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  • Writer's pictureMan Chung

How to Efficiently use a Company List to Generate LEADS

  • Are you in B2B sales?

  • Are you not generating enough sales?

  • Do you have a list of company contacts to cold call but don’t know where to start?

  • Is your company list not generating enough or any conversions?

  • Do you want to be speaking to only WARM LEADS that have already expressed interests in your products/services?

  • Do you want to have a more systematic approach such that you and/or your sales colleagues are investing their time and effort in your clients most efficiently?

  • Do you want to use technology to automate your filtering and outreach efforts?

  • Are you looking for more leverage and better ROI (Return on Investment)?

As an alternative to company list and email direct marketing (EDM), LinkedIn allows for a much more personalised approach to targeted audiences. Outreach campaigns can also be automated allowing sales efforts to focus on closing warm leads.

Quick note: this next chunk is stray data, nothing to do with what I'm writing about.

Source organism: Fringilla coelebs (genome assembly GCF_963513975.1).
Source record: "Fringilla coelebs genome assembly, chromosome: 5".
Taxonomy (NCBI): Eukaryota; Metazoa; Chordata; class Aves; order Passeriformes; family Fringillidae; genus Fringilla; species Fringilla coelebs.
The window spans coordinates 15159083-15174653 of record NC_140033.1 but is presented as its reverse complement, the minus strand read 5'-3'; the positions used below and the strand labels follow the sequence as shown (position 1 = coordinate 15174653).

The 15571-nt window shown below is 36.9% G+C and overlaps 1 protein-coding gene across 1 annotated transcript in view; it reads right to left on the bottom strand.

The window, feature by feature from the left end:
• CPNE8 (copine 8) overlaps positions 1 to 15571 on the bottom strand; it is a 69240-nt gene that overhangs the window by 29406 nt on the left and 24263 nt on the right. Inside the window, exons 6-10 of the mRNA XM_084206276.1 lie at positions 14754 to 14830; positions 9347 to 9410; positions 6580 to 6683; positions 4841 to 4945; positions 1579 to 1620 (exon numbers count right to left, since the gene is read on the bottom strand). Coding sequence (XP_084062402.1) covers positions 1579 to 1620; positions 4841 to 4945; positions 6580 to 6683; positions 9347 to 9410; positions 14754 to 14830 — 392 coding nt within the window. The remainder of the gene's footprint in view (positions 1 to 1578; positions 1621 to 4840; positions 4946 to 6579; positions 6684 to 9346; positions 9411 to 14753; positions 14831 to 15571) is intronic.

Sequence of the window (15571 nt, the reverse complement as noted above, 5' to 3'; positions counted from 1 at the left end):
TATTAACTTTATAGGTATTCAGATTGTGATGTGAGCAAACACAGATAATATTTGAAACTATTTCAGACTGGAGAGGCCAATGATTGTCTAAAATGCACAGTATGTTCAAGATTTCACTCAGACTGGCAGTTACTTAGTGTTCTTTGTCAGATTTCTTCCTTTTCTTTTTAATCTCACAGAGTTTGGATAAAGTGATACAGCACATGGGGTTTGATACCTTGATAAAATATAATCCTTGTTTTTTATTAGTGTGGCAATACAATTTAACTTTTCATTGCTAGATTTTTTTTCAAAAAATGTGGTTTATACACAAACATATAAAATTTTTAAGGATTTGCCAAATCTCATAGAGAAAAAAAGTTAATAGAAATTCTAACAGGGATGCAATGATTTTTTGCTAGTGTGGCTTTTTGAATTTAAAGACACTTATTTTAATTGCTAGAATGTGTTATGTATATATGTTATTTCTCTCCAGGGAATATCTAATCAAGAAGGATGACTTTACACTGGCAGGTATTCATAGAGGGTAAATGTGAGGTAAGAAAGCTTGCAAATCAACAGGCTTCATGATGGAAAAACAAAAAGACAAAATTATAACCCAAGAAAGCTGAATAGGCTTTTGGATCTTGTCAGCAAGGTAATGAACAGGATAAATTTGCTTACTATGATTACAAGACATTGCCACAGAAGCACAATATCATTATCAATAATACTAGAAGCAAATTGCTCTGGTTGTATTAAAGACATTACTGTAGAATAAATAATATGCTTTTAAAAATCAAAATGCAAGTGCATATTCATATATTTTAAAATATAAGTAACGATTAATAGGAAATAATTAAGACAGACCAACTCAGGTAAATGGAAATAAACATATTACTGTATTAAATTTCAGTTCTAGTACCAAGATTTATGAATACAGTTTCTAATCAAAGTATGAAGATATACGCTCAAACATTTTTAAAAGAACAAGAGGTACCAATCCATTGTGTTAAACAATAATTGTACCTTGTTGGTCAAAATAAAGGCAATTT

In my previous life as a stock analyst, we published equity research reports making recommendations on the buying and selling of stocks to institutional investors who managed billions of dollars for their clients.

Step 1 - Sales Identify a Power List of Clients using a CRM (Client Relationship Management) Tool

After we published our report, we would “blast” out the report by an email or what we called distribution. This is done by either a system (CRM) or ourselves.

The system is maintained by the company we work for and is essentially a research report portal where the institutional investors (our clients) can pick and subscribe reports by company, industry and analyst. This would be distributed via a generic company email.

The analysts also maintained their own separate client lists, which would most likely be different from the system.

A good CRM is one where each client is given a status such that the sales know where in the sales process is the client and what remaining steps are necessary to close.